It’s an earthly prayer, that prayer of Hafiz’s, one we need now more than ever. Linda Russo, ecopoet of the Palouse watershed, seems to me to have written a book that places that ancient prayer into present crisis. The Verdant, just out from the increasingly essential regional press Middle Creek Publishing, is a book-length poem of invocation and realization. It is a question we seldom ask, but Russo asks it—what is it, how is it, to say I in a poem? That simple pronoun quietly sets the ethos in a poetics. Is the “I” an empirical certainty? Is the “i” a humbled subjectivity? Neither here seems to work: “The desire for a novel pronoun became pronounced. Attuned to possibilities of sympoeisis, and turning often to Land and to the landscape during fertile and fallow periods, ‘ (  ’ became the pronoun on which the story could come to rest.” Here, the self becomes more a mark of grammar than a sentient entity, an open parenthesis with no close, as if to imply the nature of the self is to take the world within, but never to be closed off from it, a permeable self, a porous consciousness, never merely internal, the very ground in which a “sympoeisis,” a “making-together,” a “thinking-together,” can occur. The individual poems are but instances, delays or days of a kind, in the larger motion of the poem entire, a place in which one can be:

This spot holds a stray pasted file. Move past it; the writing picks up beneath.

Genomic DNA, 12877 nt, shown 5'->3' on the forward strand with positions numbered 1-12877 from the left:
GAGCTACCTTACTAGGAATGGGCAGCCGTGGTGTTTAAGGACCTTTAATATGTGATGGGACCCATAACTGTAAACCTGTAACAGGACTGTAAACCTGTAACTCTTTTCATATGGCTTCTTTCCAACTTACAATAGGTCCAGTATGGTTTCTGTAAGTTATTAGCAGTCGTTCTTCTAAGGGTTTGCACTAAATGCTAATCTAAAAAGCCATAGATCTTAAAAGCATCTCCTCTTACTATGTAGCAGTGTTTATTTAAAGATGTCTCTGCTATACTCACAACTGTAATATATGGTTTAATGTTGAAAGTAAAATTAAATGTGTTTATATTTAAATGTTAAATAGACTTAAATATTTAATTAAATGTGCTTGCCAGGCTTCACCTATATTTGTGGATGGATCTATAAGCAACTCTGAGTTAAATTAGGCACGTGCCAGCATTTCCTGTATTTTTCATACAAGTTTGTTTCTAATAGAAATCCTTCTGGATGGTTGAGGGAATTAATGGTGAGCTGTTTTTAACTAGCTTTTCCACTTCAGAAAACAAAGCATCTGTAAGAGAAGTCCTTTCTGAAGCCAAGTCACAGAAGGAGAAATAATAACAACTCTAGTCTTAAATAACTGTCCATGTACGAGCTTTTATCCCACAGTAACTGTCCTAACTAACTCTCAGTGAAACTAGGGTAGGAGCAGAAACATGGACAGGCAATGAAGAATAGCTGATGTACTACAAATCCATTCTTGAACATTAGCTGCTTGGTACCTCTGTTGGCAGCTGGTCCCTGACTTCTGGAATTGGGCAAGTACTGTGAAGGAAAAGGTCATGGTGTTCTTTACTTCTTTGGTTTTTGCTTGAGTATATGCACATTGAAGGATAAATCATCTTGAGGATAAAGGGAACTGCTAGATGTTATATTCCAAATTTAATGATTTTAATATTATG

done hoarding fictions     of source and self

            in an archive     of solitary construction

The Verdant offers itself as paean, that ancient song of healing—here, the healing is a form of wounding, of woundedness, that removes us from the delusion of our isolation from the world, even as it recognizes that very delusion has put the world itself at risk. Each page performs the same ritual, an invocation in gray scale, a poem of the permeable self, and on the right-hand margin, italicized language that acts as some response to the call of ( ’s song, a lowercase law of the cosmos.

                                          ponderosa pine, cow parsnip, porcupine, come in

with small knowledge    ( declare a place sacred

              finding that    a river runs

                      fully     in spring

     finding that     when this happens                                 hasten the age

                                                                                          of ample

             grass      sings

                  ample    in quivering rain

I love that inclination, or perhaps I should write that ( love that inclination, the small knowledge that declares the world sacred, that calls in our life as local entity, and there—within the intimacies—we find our amplitude.